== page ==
1 month ago

Impact of businesses on the economy in Australia


Tighter Regulation Will Reduce the Cost ong>ofong> Gas For SMEs: We have already touched on the fact that fourth quarter figures are likely to showcase a decline in commodity prices. One exception to this rule could be provided by the burgeoning LNG market, with exports ong>ofong> liquid, natural gas expected to peak at 52.4 million metric tons during the formative months ong>ofong> 2017. Not only does this create additional opportunities for those who are looking to trade commodities and national market indices, but it also also ong>ofong>fers some hope for SMEs and manufacturers. After all, traditional gas prices in Australia have soared disproportionately as a result ong>ofong> a restricted supply in recent times, rising above and beyond export parity in the process. This is having a pronounced impact on the competitiveness ong>ofong> small ong>businessesong> and independent manufacturers, and it is hoped that LNG growth could create greater balance in the marketplace. This may only be a short-term solution, unless the Australian government strive to regulate gas prices and reduce existing bans on exploration and discovery projects among the nation‟s fields. Without decisive action, we may see LNG growth and small business output diminish towards the end ong>ofong> 2017, while manufacturing output could record losses ong>ofong> $118 billion by the end ong>ofong> 2021. The Australian economy is still worrying Australian small business owners and operators according to a survey . Of the 1791 readers surveyed in November last year 33 per cent say they are "very concerned" about how the Australian economy will impact on their ong>businessesong> performance. The Small business really the engine room ong>ofong> Australia’s economy? It seems that in Australian politics - and this campaign in particular - everyone loves a small business. Just before this year‟s federal budget, Treasurer Scott Morrison said ong>ofong> small ong>businessesong>: “they are the hope ong>ofong> the side.” Somewhat less pithily, but no less adoringly, Labor‟s ong>ofong>ficial policy on small business declares:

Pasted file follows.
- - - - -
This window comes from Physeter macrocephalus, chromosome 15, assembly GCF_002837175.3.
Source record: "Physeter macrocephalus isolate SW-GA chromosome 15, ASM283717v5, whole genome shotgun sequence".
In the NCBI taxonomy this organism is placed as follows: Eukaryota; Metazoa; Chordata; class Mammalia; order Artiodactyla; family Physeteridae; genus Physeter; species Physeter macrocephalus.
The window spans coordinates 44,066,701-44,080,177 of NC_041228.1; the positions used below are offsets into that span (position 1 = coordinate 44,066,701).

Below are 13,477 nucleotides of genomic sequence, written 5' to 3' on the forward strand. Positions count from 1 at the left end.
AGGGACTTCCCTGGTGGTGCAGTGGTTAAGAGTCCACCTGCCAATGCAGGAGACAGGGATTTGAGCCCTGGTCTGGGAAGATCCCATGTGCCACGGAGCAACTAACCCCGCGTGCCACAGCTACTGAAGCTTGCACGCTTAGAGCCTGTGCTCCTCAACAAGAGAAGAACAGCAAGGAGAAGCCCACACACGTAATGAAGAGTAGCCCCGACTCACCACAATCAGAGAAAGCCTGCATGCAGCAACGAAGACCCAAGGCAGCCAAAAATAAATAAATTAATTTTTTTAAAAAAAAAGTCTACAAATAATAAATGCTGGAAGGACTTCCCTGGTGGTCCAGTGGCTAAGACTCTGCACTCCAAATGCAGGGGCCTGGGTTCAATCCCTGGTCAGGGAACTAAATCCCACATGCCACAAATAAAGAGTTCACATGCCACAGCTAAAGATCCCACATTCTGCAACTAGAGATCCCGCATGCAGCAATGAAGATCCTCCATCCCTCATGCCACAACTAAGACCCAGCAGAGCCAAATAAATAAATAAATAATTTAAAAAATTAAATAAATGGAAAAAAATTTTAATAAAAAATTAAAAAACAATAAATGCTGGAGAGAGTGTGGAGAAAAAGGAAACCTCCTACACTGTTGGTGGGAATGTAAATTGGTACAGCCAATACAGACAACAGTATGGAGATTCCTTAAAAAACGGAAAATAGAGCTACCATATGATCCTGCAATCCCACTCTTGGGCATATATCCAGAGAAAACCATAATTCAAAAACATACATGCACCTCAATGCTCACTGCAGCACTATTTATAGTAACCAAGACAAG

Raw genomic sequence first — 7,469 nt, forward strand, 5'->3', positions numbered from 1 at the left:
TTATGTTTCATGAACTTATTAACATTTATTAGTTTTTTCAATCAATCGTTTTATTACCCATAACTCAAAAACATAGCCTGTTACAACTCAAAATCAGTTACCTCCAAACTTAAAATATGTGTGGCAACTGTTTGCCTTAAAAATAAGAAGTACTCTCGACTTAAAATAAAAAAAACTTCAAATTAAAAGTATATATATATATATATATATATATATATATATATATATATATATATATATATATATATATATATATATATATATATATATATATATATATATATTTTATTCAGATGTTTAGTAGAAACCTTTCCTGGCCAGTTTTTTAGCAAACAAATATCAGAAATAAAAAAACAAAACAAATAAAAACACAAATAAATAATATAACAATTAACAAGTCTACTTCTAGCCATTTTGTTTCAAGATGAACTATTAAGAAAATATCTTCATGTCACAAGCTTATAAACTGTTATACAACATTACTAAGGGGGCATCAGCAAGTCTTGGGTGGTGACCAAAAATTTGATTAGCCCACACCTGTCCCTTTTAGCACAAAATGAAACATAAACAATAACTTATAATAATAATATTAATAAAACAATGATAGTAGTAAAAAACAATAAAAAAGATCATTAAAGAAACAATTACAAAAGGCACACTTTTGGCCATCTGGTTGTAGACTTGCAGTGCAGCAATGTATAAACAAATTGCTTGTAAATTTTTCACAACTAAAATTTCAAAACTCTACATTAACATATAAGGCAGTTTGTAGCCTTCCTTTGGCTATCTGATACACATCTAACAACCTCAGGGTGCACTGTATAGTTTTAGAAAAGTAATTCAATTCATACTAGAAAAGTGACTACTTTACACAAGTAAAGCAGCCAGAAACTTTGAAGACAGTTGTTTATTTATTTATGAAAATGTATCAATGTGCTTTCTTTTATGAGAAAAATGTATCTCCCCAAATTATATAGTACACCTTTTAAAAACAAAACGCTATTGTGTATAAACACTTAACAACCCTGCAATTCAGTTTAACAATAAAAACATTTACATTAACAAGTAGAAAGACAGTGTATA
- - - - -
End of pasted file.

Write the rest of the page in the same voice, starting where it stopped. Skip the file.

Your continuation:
“Small ong>businessesong> make a huge contribution to national prosperity and supporting Australian jobs. Small ong>businessesong> play a central role in the economy. Over 2 million ong>businessesong> – sole traders, partnerships, trusts and small employers – have helped underpin 25 years ong>ofong> economic growth.” In fact, the only thing the major parties seem to disagree on is whether a small business has less than $2 million in annual revenues (the Labor definition) or less than $10 million (the Coalition definition). But do small ong>businessesong>, for desperate want ong>ofong> a better term, create “jobs and growth”? The first relevant fact is that small ong>businessesong> employ a lot ong>ofong> people. According to figures compiled by Saul Eslake, and discussed in a terrific piece by Adam Creighton in The Australian, business that employ fewer than 20 people account for roughly 45% ong>ofong> private sector employment. Businesses with 20-199 employees account for about 25%, and ong>businessesong> with 200+ employees, around 20%. So small ong>businessesong> are important employers. Check. Only problem is, they haven‟t created a lot ong>ofong> jobs in the last five years. As Creighton pointed out, those small business created 5% ong>ofong> the growth in private sector employment since 2010, while ong>businessesong> with more than 200 employees created 65% ong>ofong> that growth. In one important sense, this should not be surprising. When looking at the landscape ong>ofong> firms ong>ofong> different sizes, existing firms exhibit what economists call “survivorship bias”. The very fact that a firm exists today means that it was created, and succeeded. Big firms were created and really succeeded. So it‟s likely that today‟s big firms are, on average, more successful than today small firms at, well, getting big. And the way that happens is by, you guessed it, employing more people. So much for the positive political economy ong>ofong> why politicians are desperate to ingratiate themselves with small ong>businessesong>. There are a lot ong>ofong> them, hence a lot ong>ofong> potential votes. But the real question, ong>ofong> course, is what tax policy should be. The Labor party wants to cut the company tax rate from 30% to 25% only for ong>businessesong> with

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